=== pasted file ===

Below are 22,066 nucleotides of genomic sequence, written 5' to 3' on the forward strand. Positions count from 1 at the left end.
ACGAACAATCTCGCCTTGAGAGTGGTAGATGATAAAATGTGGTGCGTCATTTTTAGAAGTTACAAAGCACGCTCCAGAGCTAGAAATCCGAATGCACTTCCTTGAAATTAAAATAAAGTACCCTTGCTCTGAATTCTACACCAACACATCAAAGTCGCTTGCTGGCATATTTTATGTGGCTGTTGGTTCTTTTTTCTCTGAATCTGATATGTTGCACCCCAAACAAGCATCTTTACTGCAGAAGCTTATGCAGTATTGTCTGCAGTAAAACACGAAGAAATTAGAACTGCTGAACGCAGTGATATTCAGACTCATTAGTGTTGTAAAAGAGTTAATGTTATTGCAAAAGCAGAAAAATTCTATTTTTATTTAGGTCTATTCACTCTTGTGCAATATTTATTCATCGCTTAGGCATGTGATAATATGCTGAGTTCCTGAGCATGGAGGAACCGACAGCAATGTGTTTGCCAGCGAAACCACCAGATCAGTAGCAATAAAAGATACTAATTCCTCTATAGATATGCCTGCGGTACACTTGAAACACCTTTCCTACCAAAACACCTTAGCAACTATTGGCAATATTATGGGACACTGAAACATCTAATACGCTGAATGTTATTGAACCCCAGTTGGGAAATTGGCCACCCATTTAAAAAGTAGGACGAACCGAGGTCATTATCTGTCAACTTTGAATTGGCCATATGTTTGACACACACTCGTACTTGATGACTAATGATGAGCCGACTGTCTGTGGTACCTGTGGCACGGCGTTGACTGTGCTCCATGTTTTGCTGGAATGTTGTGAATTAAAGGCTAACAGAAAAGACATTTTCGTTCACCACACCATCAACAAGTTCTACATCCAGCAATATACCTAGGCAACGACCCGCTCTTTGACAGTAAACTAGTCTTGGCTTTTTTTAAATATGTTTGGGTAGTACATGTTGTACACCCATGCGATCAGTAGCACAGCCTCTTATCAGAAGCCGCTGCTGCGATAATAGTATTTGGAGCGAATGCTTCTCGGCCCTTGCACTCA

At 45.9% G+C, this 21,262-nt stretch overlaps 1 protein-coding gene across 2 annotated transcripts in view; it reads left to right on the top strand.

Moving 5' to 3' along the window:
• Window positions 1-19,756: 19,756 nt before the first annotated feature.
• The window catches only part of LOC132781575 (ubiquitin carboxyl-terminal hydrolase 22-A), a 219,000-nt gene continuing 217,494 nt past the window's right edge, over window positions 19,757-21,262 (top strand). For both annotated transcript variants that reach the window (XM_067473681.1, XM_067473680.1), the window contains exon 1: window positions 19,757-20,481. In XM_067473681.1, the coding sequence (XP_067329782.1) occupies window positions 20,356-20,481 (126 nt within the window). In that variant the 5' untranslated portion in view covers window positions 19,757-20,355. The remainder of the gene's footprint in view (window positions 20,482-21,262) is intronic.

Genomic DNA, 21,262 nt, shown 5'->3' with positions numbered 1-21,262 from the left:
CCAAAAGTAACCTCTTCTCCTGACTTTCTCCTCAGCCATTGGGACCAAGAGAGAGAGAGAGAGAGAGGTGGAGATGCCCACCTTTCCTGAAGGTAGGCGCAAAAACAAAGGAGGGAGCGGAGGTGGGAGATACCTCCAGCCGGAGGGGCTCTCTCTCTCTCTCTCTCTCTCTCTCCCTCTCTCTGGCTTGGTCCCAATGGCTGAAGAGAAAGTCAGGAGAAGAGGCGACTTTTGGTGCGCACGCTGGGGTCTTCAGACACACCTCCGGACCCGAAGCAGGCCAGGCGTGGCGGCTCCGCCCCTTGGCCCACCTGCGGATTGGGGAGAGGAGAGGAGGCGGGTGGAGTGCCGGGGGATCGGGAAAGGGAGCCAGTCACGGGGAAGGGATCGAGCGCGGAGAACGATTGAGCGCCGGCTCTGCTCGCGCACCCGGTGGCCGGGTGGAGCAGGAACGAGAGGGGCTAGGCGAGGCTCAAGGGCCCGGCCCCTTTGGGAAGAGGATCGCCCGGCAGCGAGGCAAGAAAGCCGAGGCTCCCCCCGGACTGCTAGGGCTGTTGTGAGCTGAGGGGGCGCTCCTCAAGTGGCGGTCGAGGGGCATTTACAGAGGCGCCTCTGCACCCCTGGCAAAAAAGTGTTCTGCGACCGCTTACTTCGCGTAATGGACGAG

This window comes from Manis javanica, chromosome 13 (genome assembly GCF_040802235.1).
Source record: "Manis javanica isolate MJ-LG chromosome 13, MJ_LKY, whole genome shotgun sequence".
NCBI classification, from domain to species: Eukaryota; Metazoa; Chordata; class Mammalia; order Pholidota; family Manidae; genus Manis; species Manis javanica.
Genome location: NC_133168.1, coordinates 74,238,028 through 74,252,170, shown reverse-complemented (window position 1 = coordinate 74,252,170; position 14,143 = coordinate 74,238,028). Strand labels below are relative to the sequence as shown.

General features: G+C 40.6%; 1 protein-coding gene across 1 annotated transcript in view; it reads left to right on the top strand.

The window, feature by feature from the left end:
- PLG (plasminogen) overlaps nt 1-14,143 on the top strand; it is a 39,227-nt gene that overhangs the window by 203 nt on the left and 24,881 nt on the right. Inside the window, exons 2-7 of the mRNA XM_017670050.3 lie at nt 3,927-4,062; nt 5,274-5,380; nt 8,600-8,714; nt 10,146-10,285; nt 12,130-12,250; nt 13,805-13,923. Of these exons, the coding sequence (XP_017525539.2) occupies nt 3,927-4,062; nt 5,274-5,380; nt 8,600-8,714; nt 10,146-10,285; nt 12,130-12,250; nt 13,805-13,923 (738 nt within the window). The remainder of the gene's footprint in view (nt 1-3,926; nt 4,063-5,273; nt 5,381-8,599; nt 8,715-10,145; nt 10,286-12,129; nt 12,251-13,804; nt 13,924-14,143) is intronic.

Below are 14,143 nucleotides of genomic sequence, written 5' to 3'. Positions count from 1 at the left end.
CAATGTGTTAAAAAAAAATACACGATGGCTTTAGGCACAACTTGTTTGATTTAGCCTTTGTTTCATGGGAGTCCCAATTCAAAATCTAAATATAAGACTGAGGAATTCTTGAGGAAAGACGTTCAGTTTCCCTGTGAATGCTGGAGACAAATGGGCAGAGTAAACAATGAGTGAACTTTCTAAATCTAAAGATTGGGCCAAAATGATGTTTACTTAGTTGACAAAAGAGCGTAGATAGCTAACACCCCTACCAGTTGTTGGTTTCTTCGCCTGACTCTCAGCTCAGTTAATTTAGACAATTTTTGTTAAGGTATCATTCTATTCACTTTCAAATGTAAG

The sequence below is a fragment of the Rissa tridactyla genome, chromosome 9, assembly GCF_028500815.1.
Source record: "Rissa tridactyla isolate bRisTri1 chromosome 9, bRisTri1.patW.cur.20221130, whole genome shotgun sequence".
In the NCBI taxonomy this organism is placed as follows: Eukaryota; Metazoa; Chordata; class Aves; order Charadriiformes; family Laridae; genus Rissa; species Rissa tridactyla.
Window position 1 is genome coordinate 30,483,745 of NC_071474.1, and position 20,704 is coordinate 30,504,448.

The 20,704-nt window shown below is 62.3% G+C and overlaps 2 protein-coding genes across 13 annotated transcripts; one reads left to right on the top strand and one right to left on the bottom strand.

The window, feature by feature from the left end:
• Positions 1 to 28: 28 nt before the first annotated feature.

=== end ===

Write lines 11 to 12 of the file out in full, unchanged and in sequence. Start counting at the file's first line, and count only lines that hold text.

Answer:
NCBI classification, from domain to species: Eukaryota; Metazoa; Chordata; class Mammalia; order Pholidota; family Manidae; genus Manis; species Manis javanica.
Genome location: NC_133168.1, coordinates 74,238,028 through 74,252,170, shown reverse-complemented (window position 1 = coordinate 74,252,170; position 14,143 = coordinate 74,238,028). Strand labels below are relative to the sequence as shown.